The news business has hit hard times, and often the internet gets the blame for that. But that blame is misplaced, according to a new book from the Reuters Institute for the Study of Journalism…

The Changing Business of Journalism and its Implications for Democracy assesses how the news business has fared in seven nations: Brazil, Germany, Finland, France, India, the UK, and the US.

From the executive summary:

“While the industry has certainly suffered severe declines in revenues in several countries in recent years, the latest downturns seem to be more closely connected with the relative degree of dependence on volatile revenue sources like advertising and on the differential impact of the global recession than with the spread of the internet.

“This is illustrated perhaps most forcefully by the difference between countries like the United States and the United Kingdom, where the private media sector have struggled in recent years—whereas countries like Germany and Finland (with comparable levels of internet penetration and use and strong public service media organisations operating on several platforms) have seen much more stable developments in the business of journalism.

“Both the industry and the profession are changing rapidly as new tools are being appropriated by journalists, sources and audiences, but the supposed crisis is far from universal, and the outcomes of current transformations far from certain.

“The differences identified and documented in this book not only highlight the enduring relevance of inherited national differences in audience demand, market structure and media regulation, but also that, despite deterministic (and often fatalistic) claims to the contrary, there is still time for the business of journalism to reinvent itself and move into the twenty- first century, provided media managers, professional journalists, and policy-makers and the citizens they represent are willing to learn from different developments around the world.”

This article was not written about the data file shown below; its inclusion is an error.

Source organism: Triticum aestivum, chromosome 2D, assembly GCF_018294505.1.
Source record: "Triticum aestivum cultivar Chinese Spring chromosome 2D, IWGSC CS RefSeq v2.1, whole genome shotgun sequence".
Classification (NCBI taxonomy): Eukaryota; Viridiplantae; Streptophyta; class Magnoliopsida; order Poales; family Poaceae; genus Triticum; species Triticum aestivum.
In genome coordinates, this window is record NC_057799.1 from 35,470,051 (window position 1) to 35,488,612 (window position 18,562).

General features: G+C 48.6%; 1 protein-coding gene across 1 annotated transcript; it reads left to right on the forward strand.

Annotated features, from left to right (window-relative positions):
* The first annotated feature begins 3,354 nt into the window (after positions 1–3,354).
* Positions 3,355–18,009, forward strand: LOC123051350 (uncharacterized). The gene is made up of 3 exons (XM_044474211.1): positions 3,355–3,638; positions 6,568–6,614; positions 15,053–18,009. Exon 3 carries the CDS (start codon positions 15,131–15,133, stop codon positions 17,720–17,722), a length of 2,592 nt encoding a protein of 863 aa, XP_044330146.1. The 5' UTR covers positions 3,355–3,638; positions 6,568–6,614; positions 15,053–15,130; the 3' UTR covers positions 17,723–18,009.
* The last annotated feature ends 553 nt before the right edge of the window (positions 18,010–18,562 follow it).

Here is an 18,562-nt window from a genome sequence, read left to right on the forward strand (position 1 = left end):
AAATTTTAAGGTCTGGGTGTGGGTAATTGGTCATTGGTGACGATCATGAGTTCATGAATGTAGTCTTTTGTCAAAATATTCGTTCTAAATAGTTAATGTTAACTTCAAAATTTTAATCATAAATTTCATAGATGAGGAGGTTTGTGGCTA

Purchase this book (hardcover edition, £19.95 plus shipping) from Oxford University Press.

December 14, 2010

Newsroom cafe: Journal-Register Co. goes web-first with bold approach to community engagement

A daily paper from Northwestern Connecticut is now serving coffee and pastries along with news, in an effort to increase community engagement.

This week, the Register Citizen opened a new newsroom in Torrington, CT. The 13,000 square foot facility features the Journal-Register Company’s first newsroom café...

The newsroom café is open to the public and serves coffee and pastries. It also offers:

  • Free public wifi
  • Public access to more than 120 years of newspaper archives
  • Classroom/meeting space with video conferencing capabilities
  • Dedicated space and workstations for the public as part of The Register Citizen’s Community Media Lab.
  • And more...


While the newsroom café concept may be new—or at least novel—in the US, it’s been happening at least since 2009 in the Czech Republic. The New York Times reported in 2009 on a chain of Czech news coffeeshops operated by PPF group.

Eric Pfanner of the Times wrote:

“A free press is a relatively recent development in the Czech Republic, but it has not been immune from the travails the newspaper industry has faced in more-developed markets. Dozens of papers have been shut down in recent months as the economic crisis has deepened. Yet PPF, a firm based in Amsterdam with banking, insurance and media holdings in Central and Eastern Europe, sees an opportunity in the turmoil.

“PPF is starting small, investing less than 10 million, or $13.4 million, in the project for now. It plans [as of 2009] to begin publishing seven weekly newspapers and about 30 web sites serving four distinct regions of the country.

“...If the sites and newspapers are successful ...the goal is to add scores of similar ones across the Czech Republic—and perhaps beyond, in other Central and Eastern European countries.”

The news café idea occurred simultaneously—and independently—to David Cohn, founder of the journalism crowdfunding service Spot.us. In a 2009 blog post, he wrote:

“Aside from being a revenue stream (coffee, bagels, etc) it would create a deeper connection between the news organization and the public. Could story tips be garnered this way? Perhaps it would be a great way to meet and encourage citizen journalism partners. Could a news café take on MediaBistro in the workshops/training department? Could the space eventually be used to organize civilized public debates? Is this something that could be franchised and repeated in the following cities: San Francisco, Seattle, Chicago, New York, etc?”

Good luck to the Register Citizen’s new venture. And take it easy on the espresso.